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Distribution of marrow repopulating cells between bone marrow and spleen early after transplantation

P. Artur Plett, Stacy M. Frankovitz and Christie M. Orschell

Abstract

Whether hematopoietic stem cells (HSCs) home selectively to bone marrow (BM) early after transplantation remains an issue of debate. Better understanding of homing mechanisms may benefit BM transplantation protocols in cases of limited graft cell number or nonmyeloablative conditioning regimens. Using flow cytometry and serial transplantation to stringently identify HSCs, trafficking patterns of long-term engrafting cells were mapped between BM and spleen early after transplantation. Low-density BM cells were tracked in irradiated or nonirradiated mice 1, 3, 6, and 20 hours after transplantation, at which time recipient BM and spleen were analyzed for recovery of primitive donor cells by phenotype and adhesion molecule expression. In addition, phenotypically defined HSC-enriched or HSC-depleted grafts were tracked 20 hours after transplantation in recipient BM and spleen and analyzed for recovery and long-term repopulating potential in mice undergoing serial transplantation. Regardless of irradiation status, recovery of donor Sca-1+ lin- cells was higher at most time points in recipient BM than in spleen, while recovery of total Sca-1+ cells was variable. A significantly higher percentage of BM-homed donor Sca-1+ cells expressed CD43, CD49e, and CD49d 20 hours after transplantation than spleen-homed cells, which contained significantly more non-HSC phenotypes. Furthermore, BM-homed cells were significantly enriched for cells capable of secondary multilineage hematopoiesis in mice undergoing serial transplantation compared with spleen-homed cells. These results support the notion of specific homing of HSCs to BM by 20 hours after transplantation and provide a basis for the enhanced engraftment potential afforded some Sca-1+ lin- cells subfractionated on the basis of adhesion molecule expression.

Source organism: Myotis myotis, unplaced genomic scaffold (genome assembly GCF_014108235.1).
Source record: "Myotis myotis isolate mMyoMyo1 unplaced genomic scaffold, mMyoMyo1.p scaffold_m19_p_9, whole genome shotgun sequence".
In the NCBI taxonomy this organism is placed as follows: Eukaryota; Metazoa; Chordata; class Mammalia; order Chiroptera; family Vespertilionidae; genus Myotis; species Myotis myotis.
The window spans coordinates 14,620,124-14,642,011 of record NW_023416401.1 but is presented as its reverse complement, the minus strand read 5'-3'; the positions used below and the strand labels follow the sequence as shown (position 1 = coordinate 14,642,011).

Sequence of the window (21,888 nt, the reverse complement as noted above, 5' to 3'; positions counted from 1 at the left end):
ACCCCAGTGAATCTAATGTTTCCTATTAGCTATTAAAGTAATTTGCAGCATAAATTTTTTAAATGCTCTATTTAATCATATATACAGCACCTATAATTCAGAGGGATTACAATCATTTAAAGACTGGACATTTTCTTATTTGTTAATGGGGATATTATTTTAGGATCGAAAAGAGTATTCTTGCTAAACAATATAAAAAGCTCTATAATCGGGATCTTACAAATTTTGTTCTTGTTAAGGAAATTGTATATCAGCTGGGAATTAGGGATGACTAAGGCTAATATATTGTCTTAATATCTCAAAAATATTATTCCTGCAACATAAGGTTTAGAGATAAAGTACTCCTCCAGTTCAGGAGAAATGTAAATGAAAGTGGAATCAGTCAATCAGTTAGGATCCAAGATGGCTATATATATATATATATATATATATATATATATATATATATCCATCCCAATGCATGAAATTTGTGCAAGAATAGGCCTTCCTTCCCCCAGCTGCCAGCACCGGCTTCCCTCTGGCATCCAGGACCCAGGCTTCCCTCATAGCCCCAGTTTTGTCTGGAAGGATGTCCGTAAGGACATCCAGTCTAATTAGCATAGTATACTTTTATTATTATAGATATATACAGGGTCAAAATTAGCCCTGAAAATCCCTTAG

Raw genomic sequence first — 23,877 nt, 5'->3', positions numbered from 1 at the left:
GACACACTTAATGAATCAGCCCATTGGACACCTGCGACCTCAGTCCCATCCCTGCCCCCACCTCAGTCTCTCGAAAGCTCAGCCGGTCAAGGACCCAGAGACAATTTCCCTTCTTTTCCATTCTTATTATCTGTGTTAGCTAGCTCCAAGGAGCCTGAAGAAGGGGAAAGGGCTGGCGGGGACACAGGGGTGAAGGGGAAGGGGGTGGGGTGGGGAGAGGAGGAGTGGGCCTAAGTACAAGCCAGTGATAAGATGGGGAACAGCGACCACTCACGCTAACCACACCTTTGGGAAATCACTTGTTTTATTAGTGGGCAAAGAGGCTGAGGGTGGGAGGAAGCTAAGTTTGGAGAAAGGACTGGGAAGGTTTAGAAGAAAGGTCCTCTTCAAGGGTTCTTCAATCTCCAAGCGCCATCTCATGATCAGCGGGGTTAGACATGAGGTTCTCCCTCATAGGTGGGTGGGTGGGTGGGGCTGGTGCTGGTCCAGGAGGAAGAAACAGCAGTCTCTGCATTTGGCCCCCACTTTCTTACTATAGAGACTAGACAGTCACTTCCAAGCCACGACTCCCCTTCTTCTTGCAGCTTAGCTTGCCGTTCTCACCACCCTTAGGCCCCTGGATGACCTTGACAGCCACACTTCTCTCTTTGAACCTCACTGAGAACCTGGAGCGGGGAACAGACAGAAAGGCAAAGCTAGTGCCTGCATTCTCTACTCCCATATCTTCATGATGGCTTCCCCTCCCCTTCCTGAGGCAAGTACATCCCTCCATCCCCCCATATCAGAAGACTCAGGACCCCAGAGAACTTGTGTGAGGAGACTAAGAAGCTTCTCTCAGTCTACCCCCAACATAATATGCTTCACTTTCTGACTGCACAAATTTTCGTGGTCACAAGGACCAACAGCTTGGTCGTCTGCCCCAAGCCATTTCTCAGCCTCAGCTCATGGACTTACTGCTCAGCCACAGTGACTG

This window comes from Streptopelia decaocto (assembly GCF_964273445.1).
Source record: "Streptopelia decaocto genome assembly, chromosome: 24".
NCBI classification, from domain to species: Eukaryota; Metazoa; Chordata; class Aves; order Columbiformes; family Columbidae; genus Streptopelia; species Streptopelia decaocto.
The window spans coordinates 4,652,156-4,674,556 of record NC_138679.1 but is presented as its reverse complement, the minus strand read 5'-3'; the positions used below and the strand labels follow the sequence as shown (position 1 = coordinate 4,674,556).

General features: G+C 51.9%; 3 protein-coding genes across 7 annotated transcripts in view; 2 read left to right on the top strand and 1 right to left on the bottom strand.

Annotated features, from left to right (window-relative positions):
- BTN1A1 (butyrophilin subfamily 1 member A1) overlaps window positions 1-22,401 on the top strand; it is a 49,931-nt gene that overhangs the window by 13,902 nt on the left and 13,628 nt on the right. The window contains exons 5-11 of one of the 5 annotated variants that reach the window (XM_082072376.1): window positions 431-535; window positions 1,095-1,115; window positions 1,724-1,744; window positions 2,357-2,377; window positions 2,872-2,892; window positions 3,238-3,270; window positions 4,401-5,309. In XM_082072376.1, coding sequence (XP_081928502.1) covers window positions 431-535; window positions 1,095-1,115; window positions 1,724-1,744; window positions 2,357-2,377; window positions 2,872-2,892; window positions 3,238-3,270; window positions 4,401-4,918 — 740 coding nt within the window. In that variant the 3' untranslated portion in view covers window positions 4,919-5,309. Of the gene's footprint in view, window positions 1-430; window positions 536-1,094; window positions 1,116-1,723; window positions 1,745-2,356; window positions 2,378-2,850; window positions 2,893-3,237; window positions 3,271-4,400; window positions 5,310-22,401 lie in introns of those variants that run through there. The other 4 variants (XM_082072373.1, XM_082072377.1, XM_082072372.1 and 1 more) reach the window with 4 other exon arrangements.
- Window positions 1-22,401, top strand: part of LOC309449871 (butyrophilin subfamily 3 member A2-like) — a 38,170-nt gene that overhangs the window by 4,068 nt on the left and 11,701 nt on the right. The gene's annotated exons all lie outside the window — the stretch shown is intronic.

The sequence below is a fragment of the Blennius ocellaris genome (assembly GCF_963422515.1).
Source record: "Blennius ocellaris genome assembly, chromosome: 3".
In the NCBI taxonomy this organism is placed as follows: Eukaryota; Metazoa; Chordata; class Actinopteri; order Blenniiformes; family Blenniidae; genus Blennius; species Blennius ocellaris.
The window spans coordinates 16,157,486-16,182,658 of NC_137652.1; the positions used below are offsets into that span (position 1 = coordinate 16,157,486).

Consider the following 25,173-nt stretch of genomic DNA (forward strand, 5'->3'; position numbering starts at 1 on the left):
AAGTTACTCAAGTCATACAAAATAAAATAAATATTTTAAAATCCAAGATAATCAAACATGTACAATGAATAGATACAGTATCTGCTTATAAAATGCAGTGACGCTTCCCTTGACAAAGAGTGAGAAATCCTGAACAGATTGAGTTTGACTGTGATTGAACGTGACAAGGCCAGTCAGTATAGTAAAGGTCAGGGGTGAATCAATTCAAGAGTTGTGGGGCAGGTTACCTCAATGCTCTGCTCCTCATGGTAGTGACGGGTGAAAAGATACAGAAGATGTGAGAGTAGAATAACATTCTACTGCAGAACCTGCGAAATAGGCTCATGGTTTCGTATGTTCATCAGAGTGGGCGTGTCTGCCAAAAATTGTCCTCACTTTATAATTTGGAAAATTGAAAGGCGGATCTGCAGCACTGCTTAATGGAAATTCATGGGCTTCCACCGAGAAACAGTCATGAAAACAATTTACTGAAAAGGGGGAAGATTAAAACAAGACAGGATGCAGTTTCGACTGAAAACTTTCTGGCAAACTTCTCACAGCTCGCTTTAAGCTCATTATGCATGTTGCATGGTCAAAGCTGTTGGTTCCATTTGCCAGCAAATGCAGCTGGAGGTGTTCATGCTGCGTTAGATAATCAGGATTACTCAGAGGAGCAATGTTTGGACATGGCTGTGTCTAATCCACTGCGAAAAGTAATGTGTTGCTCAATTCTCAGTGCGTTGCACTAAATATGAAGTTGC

Introduction

Engraftment and reconstitution of normal hematopoiesis following transplantation of hematopoietic stem cells (HSCs) rely on the ability of these cells to lodge within specialized bone marrow niches where the process of proliferation and self-renewal of stem cell functions commence for lifelong hematopoiesis. The ability to manipulate this process may hold clinical benefits in cases of limited graft cell number or compromised homing ability of ex vivo–manipulated cells. However, whether transplanted cells home to bone marrow (BM) by a coordinated series of events based on their potential or whether homing represents a nonspecific process whereby these cells are retained in BM based on the relative size of this organ remains undefined. Evidence exists to support both specific and nonspecific lodging of transplanted HSCs in BM,1-13 and data are beginning to suggest that homing mechanisms may be more functional in nonablated hosts.14-18 Knowledge of the specificity and kinetics of homing is an essential first step in the design of methods aimed at increasing the efficiency of transplantation.

Results from homing studies that tracked unfractionated cells or progenitors in recipient BM or spleen1-5,9,14 may not signify the trafficking of target stem cell populations. More direct homing assays have focused on tracking phenotypically defined populations of transplanted cells in host tissues by flow cytometry6,10 or transplanting prospectively isolated purified stem cell grafts.7,11,12,14,16,18 To directly examine HSC trafficking, investigators have more recently focused on isolation and retransplantation of tracked BM- or spleen-homed cells in long-term reconstitution assays,5,7,12,18 given that hematopoietic reconstitution is regarded as the only true test of HSC function. These studies have documented the presence of repopulating cells in both BM and spleen 3 hours after transplantation5 but exclusive presence in BM 48 hours later.7 In these studies, repopulating cells present in spleen 3 hours after transplantation provided more rapid reconstitution than BM-homed cells,5 suggesting the possibility of hierarchic differences in the hematopoietic potential of BM-homed versus spleen-homed cells. Functional studies of BM-versus spleen-homed cells in serial transplantation studies may more precisely define kinetics of BM homing and trafficking patterns of HSCs.

In the current investigation, trafficking patterns of transplanted stem cell grafts were determined in recipient BM and spleen using several different approaches. In the first, grafts of low-density BM (LDBM) were tracked 1 to 20 hours after transplantation by phenotypic characterization of BM- and spleen-homed donor Sca-1+ cells possessing a complex phenotype of adhesion molecules and other markers associated with repopulating cells. In the second approach, HSC-enriched and HSC-depleted grafts were tracked in vivo. Non-HSC grafts were significantly enriched in spleen tissue, while BM recovery of either group of cells was similar. However, serial transplantation studies revealed the exclusive presence of long-term repopulating cells in BM rather than spleen by 20 hours after transplantation. Collectively, these studies support the notion of selective homing or survival of HSCs in BM 20 hours after transplantation.